need some help!!!!!

Discussion in 'General Electronics Chat' started by bwormee32, Oct 19, 2008.

  1. bwormee32

    Thread Starter New Member

    Oct 19, 2008
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    i am a first year electroincs student.. i am haveing a bit of trouble with series/parellel circuits...the problem thet i am haveing is finding out witch resistors are in series and witch ones are in parellel..is their a easy way to figure this out??? i think i am just looking to much into the problems, makeing them much harder than they really are.. thank you very much for all the help......
     
  2. mik3

    Senior Member

    Feb 4, 2008
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    If two or more resistors have their one side terminals connected together and their other side terminals also connected together then they are in parallel.

    Resistors in series have just one common terminal
     
  3. bwormee32

    Thread Starter New Member

    Oct 19, 2008
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    i think i understand this with just resistors, but when you put it in a problem is where i get lost...
     
  4. mik3

    Senior Member

    Feb 4, 2008
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    Post an example to guide you
     
  5. Farlander

    Active Member

    Oct 14, 2008
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    Imagine it like, if the electricity only has one way to go, it is wired in series. In parallel, the current can choose multiple paths.
     
  6. bwormee32

    Thread Starter New Member

    Oct 19, 2008
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    how do i get a pic to post ???
     
  7. mik3

    Senior Member

    Feb 4, 2008
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    You can photograph the display of your PC with the print screen button on the keyboard. You can find a circuit on the internet and post its link too.
     
  8. SgtWookie

    Expert

    Jul 17, 2007
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    Below the "Quick Reply" box, there is a "Go Advanced" button. Click it.
    On the next screen that comes up, below the reply box in the "Additional Options" area, there is a "Manage Attachments" button. Click that.

    A new window will pop up (make sure you allow popups for this site).
    Click a "Browse" button on the right. Navigate to where your photo is stored (.PNG files preferred) and click on it. Click OK.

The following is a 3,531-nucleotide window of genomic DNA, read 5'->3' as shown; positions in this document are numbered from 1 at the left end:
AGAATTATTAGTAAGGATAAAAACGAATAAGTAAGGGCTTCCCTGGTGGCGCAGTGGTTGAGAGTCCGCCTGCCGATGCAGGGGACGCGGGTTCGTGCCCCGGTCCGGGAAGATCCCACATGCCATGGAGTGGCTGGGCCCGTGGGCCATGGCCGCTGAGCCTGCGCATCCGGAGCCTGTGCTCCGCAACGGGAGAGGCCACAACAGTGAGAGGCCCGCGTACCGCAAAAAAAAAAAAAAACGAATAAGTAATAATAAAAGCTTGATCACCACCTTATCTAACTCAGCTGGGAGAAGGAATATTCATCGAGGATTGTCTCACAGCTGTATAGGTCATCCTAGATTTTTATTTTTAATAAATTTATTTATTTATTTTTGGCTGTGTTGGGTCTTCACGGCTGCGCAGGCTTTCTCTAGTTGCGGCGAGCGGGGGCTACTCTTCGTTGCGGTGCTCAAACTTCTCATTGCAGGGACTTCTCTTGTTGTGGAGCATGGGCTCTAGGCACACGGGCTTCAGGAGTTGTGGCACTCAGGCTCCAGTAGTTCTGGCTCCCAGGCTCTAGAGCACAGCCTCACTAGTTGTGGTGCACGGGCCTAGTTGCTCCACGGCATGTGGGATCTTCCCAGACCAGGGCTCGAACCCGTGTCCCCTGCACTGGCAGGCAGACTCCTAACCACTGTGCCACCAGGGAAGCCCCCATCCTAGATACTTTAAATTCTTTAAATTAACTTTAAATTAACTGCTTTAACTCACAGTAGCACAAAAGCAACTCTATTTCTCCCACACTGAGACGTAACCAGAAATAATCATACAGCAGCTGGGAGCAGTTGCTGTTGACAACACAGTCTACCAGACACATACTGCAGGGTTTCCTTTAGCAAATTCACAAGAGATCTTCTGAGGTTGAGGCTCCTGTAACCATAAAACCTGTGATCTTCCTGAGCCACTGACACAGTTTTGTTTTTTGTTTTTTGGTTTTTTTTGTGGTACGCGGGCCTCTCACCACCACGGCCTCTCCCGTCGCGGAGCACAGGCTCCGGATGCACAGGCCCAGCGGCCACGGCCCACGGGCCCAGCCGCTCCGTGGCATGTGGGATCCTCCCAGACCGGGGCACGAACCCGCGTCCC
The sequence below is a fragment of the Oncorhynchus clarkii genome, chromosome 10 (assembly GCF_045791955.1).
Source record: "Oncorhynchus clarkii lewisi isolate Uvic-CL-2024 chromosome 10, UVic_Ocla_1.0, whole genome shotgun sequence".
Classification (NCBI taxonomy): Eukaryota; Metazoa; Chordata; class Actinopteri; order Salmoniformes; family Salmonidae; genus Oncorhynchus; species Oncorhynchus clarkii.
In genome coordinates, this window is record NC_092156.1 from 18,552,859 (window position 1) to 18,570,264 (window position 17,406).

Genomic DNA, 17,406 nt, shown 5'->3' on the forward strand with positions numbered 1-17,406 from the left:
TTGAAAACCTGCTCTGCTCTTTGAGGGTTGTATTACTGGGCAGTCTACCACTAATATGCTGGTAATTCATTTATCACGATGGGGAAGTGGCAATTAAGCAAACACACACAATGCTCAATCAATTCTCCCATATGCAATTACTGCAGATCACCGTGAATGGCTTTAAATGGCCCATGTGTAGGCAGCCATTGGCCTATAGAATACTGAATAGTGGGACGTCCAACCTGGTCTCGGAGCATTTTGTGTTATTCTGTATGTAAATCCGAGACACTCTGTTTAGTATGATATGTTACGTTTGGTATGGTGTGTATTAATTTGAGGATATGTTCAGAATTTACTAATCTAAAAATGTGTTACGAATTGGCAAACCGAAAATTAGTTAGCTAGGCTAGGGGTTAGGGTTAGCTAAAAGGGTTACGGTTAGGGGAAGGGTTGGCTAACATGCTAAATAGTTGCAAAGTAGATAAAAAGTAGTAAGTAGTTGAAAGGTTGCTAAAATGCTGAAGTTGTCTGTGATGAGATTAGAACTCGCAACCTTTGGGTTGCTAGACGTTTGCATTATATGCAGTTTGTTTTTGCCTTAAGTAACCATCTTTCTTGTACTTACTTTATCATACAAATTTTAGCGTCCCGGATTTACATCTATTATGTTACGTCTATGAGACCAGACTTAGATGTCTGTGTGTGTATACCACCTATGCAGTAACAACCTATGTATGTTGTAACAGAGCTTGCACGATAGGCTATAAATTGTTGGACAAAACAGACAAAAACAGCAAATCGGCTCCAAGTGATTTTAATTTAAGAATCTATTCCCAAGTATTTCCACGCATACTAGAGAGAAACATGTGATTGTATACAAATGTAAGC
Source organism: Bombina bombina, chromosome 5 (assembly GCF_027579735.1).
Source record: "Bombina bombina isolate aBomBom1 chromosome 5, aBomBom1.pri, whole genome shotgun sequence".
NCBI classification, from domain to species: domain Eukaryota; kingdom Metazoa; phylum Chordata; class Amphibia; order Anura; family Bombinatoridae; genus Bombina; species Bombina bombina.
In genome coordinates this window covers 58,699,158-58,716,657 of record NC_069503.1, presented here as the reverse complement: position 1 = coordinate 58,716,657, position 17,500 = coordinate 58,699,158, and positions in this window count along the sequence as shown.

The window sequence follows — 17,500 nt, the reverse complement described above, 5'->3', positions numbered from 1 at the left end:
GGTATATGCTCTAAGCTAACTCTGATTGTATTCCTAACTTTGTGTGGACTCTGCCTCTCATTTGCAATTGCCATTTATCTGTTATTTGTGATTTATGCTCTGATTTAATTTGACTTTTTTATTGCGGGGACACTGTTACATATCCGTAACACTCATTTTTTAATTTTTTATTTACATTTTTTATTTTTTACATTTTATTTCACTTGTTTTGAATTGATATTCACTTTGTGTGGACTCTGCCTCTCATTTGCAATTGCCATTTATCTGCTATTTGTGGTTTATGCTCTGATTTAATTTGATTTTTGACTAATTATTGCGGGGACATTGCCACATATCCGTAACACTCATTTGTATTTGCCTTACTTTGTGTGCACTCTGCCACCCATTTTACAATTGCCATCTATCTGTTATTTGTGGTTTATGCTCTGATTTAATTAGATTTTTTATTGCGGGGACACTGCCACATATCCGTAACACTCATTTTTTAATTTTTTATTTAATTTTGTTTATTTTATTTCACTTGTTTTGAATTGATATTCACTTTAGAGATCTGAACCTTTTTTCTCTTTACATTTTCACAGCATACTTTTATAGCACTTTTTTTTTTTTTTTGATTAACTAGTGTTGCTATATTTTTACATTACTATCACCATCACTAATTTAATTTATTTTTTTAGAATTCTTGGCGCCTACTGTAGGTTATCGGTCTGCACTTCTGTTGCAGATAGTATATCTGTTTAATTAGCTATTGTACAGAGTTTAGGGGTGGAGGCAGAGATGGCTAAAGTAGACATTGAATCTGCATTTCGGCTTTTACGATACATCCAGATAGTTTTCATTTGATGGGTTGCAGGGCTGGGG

After you are done selecting up to three files to attach, click the "Upload" button.

    Then close the window. Note that the size of the files you can upload are limited.
     
  9. bwormee32

    Thread Starter New Member

    Oct 19, 2008
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    these are just a few of the problems i have to work on.. i just need some way to understand how to figure it out... i know the formulas,i just need a to get it in my head...thanks

    [​IMG] [​IMG] [​IMG] [​IMG] [​IMG]
     
  10. mik3

    Senior Member

    Feb 4, 2008
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    Ok lets take figure 6.20

    R7, R8 and R9 are in series so we add them to get say Ra=R7+R8+R9

    Then Ra is in parallel with R5, we make the calculation to get Rb=Ra//R5

    Then R4, Rb and R6 are in series, we calculate to get Rc=R4+Rb+R6

    Then Rc is in parallel with R2, calculate them to get Rd=Rc//R2

    Finally, R1, Rd and R3 are in series, calculate to get Requivalent=R1+Rd+R3

    Ra, Rb, Rc and Rd are just the values of some of the combinations, dont get confused. Also, this // means in parallel.
     
  11. SgtWookie

    Expert

    Jul 17, 2007
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    Fig. 6-8:
    R2 and R3 are in series. R2+R3=Ra.
    Then Ra and R4 are in parallel.
    Rb=(Ra x R4) / (Ra + R4)

    Then R1, Rb, and R5 are in series. Add them up.
     
  12. bwormee32

    Thread Starter New Member

    Oct 19, 2008
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    thank you very much..i am going to try to solve some of these and see if i can get this stuck into my thick head..thanks again
     
  13. SgtWookie

    Expert

    Jul 17, 2007
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    Try a few - then take a break :) Letting your subconcious chew on things for a bit can help sort things out.

    A couple of quick cross-checks:
    When you're calculating the total resistance of two or more resistors in parallel, your result will always be less than the smallest resistor's value.
    When you're calculating the total resistance of two or more resistors in series, your result will always be greater than the largest resistor's value.
     
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